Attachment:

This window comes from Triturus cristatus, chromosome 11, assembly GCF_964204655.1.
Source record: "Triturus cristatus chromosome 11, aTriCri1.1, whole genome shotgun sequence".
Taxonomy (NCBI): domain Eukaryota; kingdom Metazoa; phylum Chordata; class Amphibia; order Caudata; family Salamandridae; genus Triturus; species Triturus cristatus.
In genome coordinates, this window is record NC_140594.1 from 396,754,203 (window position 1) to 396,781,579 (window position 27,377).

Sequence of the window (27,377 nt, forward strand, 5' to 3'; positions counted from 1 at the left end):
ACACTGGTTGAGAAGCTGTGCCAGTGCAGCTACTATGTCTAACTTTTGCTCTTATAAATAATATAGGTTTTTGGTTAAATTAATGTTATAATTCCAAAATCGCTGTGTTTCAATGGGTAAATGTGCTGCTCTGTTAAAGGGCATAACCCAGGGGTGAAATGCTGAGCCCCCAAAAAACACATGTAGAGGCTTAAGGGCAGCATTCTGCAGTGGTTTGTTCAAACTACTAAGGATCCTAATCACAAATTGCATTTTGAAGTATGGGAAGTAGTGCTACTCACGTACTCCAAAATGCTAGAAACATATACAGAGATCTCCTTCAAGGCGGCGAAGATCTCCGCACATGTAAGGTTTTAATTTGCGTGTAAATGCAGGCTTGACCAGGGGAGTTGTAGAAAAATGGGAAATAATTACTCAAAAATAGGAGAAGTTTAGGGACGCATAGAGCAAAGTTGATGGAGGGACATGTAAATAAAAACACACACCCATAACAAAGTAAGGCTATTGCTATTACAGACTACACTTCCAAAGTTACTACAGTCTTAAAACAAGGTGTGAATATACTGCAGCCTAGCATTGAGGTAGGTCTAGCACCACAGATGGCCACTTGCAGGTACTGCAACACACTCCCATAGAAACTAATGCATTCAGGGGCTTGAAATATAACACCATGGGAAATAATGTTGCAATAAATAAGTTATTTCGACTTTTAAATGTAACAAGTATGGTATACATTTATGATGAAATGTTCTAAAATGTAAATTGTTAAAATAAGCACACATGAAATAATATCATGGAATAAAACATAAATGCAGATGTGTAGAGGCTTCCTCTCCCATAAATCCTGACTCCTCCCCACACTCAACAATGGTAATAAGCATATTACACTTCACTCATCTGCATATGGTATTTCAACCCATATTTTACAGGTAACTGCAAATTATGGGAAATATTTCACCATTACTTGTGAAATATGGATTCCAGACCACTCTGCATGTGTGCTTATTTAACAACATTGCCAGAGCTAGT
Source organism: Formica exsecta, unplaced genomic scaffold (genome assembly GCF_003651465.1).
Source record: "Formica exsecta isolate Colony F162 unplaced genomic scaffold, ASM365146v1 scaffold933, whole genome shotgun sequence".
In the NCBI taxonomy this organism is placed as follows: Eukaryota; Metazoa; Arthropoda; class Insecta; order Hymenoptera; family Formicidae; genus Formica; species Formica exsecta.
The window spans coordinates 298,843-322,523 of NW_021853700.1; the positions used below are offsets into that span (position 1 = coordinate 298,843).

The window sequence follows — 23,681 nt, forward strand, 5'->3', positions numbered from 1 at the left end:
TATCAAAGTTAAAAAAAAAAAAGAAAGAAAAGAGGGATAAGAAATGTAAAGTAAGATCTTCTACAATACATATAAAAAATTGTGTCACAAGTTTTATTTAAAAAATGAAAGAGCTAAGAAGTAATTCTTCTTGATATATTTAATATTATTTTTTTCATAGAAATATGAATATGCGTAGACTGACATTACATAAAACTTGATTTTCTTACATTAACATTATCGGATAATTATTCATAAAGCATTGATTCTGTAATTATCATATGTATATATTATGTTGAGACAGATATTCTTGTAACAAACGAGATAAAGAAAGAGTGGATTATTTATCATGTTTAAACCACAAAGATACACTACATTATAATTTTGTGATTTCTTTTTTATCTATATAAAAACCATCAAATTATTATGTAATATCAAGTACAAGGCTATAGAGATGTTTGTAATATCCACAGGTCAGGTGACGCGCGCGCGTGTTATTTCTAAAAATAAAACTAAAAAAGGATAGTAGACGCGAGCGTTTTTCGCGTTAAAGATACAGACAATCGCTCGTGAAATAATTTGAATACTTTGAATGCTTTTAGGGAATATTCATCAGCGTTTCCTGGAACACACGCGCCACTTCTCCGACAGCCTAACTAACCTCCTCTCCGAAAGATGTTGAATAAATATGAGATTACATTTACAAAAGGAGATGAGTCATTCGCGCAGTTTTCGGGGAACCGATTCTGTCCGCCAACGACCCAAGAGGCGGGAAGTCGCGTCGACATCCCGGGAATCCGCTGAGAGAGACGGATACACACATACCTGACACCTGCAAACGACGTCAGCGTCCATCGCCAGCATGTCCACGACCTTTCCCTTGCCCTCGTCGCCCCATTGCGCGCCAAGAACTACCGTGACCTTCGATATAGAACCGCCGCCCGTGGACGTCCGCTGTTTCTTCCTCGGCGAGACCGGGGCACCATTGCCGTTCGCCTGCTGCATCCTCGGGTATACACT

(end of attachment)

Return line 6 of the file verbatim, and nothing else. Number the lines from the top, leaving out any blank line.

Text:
ACACTGGTTGAGAAGCTGTGCCAGTGCAGCTACTATGTCTAACTTTTGCTCTTATAAATAATATAGGTTTTTGGTTAAATTAATGTTATAATTCCAAAATCGCTGTGTTTCAATGGGTAAATGTGCTGCTCTGTTAAAGGGCATAACCCAGGGGTGAAATGCTGAGCCCCCAAAAAACACATGTAGAGGCTTAAGGGCAGCATTCTGCAGTGGTTTGTTCAAACTACTAAGGATCCTAATCACAAATTGCATTTTGAAGTATGGGAAGTAGTGCTACTCACGTACTCCAAAATGCTAGAAACATATACAGAGATCTCCTTCAAGGCGGCGAAGATCTCCGCACATGTAAGGTTTTAATTTGCGTGTAAATGCAGGCTTGACCAGGGGAGTTGTAGAAAAATGGGAAATAATTACTCAAAAATAGGAGAAGTTTAGGGACGCATAGAGCAAAGTTGATGGAGGGACATGTAAATAAAAACACACACCCATAACAAAGTAAGGCTATTGCTATTACAGACTACACTTCCAAAGTTACTACAGTCTTAAAACAAGGTGTGAATATACTGCAGCCTAGCATTGAGGTAGGTCTAGCACCACAGATGGCCACTTGCAGGTACTGCAACACACTCCCATAGAAACTAATGCATTCAGGGGCTTGAAATATAACACCATGGGAAATAATGTTGCAATAAATAAGTTATTTCGACTTTTAAATGTAACAAGTATGGTATACATTTATGATGAAATGTTCTAAAATGTAAATTGTTAAAATAAGCACACATGAAATAATATCATGGAATAAAACATAAATGCAGATGTGTAGAGGCTTCCTCTCCCATAAATCCTGACTCCTCCCCACACTCAACAATGGTAATAAGCATATTACACTTCACTCATCTGCATATGGTATTTCAACCCATATTTTACAGGTAACTGCAAATTATGGGAAATATTTCACCATTACTTGTGAAATATGGATTCCAGACCACTCTGCATGTGTGCTTATTTAACAACATTGCCAGAGCTAGT